Saturday, July 4, 2009

Independence Day

On this day, two Hundred and thirty-three years ago, fifty-six men representing the thirteen American colonies, signed a Declaration of Independence, in which they stated, among other things, that they refused to be abused by a government that did not have their best interests in mind.

In that same spirit, I have declared my independence today - my independence from the corporate food monster, who cares not one whit for my health and well-being, but is only concerned with profit.

This is not a great deal different than what our forefathers endured under the rule of King George, whose laws and tax system were biased against the colonists and for those who had remained in England. The people and the government in England didn't care what the colonists were enduring. Harsh weather conditions, bloody conflicts, few luxuries ... the English didn't care, as long as they had their money.

Modern corporations don't seem to operate in a very different manner. It's all about the money.

A 2006 article in the Rolling Stone magazine revealed some not surprising, but still very disturbing truths about Smithfield Foods and the chairman, Joseph Luter III, who is everything every corporation wants, and everything we, as people of ethics and morals should abhor. Everything about his business and business practices are reprehensible. From reading the article, Smithfield is the Wal-*gag*-Mart of the pork industry.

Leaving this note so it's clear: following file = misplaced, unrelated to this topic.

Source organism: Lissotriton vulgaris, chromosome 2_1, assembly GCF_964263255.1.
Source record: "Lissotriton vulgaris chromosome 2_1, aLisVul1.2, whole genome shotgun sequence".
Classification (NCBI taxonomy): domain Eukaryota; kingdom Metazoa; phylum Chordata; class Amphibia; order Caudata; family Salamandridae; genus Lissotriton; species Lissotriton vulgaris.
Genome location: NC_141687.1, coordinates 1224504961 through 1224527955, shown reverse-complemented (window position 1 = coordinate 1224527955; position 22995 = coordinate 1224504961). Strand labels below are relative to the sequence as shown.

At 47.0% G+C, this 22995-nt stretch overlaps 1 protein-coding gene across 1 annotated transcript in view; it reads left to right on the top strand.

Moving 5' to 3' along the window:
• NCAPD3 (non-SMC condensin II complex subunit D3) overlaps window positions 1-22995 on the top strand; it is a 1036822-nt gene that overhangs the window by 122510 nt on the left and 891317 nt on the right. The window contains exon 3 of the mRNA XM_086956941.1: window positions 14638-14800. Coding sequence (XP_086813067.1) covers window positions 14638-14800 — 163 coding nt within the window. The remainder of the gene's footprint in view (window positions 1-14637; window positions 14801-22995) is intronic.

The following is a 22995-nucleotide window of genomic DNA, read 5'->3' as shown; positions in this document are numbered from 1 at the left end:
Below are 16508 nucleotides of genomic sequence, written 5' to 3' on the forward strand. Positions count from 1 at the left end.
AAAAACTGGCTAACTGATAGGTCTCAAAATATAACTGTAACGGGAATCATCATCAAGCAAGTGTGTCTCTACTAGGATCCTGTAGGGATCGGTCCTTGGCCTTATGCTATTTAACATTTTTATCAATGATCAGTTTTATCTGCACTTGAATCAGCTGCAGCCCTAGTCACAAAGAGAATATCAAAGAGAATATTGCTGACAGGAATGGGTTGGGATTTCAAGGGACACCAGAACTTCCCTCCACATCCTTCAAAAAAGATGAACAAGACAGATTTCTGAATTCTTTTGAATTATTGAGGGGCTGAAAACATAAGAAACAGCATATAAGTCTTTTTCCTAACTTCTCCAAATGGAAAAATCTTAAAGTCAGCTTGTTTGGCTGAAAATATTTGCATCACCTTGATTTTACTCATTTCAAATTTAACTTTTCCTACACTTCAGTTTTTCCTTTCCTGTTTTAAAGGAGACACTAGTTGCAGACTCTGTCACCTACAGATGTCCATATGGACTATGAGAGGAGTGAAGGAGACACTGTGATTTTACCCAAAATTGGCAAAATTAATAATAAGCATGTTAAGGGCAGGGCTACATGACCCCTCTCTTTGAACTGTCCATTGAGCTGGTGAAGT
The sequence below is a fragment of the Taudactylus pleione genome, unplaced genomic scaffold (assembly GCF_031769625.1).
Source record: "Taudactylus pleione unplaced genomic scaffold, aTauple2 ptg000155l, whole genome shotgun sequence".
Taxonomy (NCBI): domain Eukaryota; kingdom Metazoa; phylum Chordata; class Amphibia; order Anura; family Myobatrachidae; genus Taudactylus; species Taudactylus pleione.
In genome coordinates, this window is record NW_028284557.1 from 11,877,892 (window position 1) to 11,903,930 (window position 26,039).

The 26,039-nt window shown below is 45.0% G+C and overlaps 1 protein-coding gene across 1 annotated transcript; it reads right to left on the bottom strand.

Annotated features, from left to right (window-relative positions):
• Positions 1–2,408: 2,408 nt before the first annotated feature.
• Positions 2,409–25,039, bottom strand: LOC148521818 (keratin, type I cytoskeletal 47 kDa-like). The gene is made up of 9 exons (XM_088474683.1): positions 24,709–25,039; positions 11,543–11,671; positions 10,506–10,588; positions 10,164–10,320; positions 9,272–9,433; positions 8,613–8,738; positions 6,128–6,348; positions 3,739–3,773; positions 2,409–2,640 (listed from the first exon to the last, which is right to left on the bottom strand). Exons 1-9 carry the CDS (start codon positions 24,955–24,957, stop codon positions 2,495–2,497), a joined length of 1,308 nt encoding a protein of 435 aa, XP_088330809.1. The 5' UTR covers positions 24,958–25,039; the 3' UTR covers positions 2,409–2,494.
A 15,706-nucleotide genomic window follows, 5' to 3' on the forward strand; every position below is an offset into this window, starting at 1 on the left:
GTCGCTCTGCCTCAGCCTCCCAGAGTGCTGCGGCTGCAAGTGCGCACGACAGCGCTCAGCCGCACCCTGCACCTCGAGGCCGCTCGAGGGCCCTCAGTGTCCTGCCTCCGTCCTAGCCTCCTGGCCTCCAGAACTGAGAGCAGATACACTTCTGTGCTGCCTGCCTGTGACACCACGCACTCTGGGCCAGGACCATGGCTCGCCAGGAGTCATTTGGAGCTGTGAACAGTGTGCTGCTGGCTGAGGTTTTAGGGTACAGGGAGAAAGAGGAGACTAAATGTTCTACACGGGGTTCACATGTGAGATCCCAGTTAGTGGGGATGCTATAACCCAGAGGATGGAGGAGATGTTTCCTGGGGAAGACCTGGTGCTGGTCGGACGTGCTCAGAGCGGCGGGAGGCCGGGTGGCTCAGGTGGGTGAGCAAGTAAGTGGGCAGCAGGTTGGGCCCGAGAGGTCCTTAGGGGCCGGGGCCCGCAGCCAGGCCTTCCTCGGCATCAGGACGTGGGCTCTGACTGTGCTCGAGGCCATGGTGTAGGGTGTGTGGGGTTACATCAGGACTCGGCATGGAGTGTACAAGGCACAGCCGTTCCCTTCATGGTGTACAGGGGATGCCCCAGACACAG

I've boycotted Wal-*gag*-Mart for years, and, now, I will never have another bite of bacon if I can not find a local pig farmer from whom to buy it. Butterball is a subsidiary of Smithfield. We don't, usually, buy supermarket meat anyway, but ... well, now it's just a given.

Unfortunately, Josephs Luter III is not an anomaly. He's just like every other corporate CEO. When money is the bottom line, nothing else matters, and frankly, I, my children, and Deus Ex Machina are more important than whether or not he gets his house on the French Riviera.

I mean, seriously, why are we supporting these unethical people who make millions, and sometimes BILLIONS, of dollars per year? Why do we keep giving them our money just so they can poison us by feeding us meat that's pumped so full of antibiotics that eating a slice of bacon could cure *our* ear infection (not really - and for the record too many antibiotics is a bad thing)? Why do we when there are other choices?

And there are other choices.

It is my right as a human being to have food that nourishes my body and doesn't make me sick, and it is my right as a citizen of this country to decide for myself from whom I will buy my food, and I have made that decision. It doesn't include anything Smithfield sells.

Today, my family and I declared our independence from Corporate Food Conglomerates.

We did not eat CAFO meat.

We had barbecued ribs that came from a cow who was raised four miles from our house. She was humanely dispatched by a local butcher, who has a tiny little shop at his house, and he can butcher one or two cows a day. There is no feedlot. There is no "kill floor." There is no assembly line. It's the butcher, his son, and his granddaughter-in-law - and they all have all of their limbs and digits.

We did not eat factory-farmed produce.

To accompany our ribs, we had roasted root vegetables and sauteed beet greens cooked with garlic scape pesto. All of which were grown in my garden.

And I made some cornbread using Kate's butter, King Arthur flour, Maine-milled cornmeal, and milk from our local farmer friend - all of which are family-owned, regional businesses.

We had home-brewed Hefe-Weizen, which is an amazing beer. Isn't it gorgeous?

After dinner, we went down to the beach for fireworks and dug holes in the sand.

Happy Independence Day to you all!

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